"My GP was in tears when he delivered the news," she recalls. "I had no words; the only thing I could think of was what about my son, who had just turned one. I couldn't process it, I couldn't think. Everything felt wrong. I went home and cuddled my baby and cried."
This year some 15,600 women will receive that same news. Forty-two women every day. But while breast cancer is the most common form of the disease diagnosed in women, Lana's case managed to stand out. Just shy of her 27th birthday, she was too young to be fighting a demon that finds most of its victims in women aged between 50 and 69.
Together with her team of doctors and her fiance at the time, Lana decided on a course of chemotherapy to reduce the size of the 7cm lump and then a bilateral mastectomy.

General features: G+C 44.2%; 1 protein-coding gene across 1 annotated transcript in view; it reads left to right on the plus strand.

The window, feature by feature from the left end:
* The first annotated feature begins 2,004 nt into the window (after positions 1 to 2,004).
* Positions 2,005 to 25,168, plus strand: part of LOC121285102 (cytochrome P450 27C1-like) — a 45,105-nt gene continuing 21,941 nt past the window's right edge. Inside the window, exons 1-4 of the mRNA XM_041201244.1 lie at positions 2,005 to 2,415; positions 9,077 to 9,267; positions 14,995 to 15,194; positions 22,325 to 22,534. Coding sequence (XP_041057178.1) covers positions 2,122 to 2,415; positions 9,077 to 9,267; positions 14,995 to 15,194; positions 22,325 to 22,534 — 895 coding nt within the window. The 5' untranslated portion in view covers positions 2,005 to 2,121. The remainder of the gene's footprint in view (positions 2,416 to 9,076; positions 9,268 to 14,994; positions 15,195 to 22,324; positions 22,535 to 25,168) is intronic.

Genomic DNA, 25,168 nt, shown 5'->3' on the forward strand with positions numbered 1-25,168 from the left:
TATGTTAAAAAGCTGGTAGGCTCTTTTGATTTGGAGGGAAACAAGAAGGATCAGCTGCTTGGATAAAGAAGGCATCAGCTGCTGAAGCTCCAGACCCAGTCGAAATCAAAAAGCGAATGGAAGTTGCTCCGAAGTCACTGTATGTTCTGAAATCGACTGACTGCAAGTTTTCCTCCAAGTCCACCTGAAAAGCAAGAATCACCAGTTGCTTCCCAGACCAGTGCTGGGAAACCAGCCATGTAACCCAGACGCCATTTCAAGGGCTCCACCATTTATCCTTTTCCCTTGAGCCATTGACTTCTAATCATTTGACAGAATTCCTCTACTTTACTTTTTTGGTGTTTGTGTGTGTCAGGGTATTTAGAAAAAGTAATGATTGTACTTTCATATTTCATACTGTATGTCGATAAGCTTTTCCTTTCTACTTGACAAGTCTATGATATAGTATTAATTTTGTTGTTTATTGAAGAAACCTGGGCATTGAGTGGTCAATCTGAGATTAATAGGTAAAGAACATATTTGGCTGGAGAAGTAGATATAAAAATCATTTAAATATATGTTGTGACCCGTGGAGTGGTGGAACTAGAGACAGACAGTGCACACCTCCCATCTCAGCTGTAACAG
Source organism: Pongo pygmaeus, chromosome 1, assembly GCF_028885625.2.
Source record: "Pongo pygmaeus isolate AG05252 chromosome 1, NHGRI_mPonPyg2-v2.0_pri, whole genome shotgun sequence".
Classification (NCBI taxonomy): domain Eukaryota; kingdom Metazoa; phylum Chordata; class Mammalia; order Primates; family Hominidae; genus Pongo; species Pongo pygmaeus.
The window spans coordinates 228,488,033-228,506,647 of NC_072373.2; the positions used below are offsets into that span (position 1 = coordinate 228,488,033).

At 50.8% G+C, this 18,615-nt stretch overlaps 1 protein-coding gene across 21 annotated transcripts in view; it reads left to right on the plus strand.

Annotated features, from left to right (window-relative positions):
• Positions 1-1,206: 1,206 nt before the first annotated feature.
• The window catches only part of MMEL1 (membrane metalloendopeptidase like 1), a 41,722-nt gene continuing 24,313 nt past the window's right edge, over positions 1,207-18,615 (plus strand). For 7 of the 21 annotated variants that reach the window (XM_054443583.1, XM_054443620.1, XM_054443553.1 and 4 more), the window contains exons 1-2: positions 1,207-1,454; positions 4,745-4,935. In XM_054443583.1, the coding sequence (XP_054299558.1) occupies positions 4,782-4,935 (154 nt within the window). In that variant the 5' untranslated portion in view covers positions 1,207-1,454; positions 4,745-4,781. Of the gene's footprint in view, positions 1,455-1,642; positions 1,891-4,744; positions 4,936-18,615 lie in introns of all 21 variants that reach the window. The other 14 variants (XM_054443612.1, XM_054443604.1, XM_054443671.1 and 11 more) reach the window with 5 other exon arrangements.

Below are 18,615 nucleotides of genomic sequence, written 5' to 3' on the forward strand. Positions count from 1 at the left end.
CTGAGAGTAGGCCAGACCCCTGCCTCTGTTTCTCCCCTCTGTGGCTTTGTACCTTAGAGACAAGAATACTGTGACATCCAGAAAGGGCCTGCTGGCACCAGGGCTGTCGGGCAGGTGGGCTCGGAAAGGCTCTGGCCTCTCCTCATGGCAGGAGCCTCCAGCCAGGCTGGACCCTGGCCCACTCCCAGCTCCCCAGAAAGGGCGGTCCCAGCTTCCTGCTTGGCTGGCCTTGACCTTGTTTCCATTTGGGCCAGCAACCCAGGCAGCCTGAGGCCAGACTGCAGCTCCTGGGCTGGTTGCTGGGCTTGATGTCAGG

"I have a photo from that morning," says Lana. "I was sitting on the edge of the bed watching Todd and my son Chace in the ensuite playing around. To anyone else it is just a photo of a father and a son but to me that was the last complete moment of my life.
"It's funny to think I was having my breasts removed to save a life that was never ever going to be the same again. I never really fully understood that. I just thought I would get my boobs cut off, get reconstruction, it would be all good, it would all go back to normal. I never understood the ramifications of what it would do to my life forever."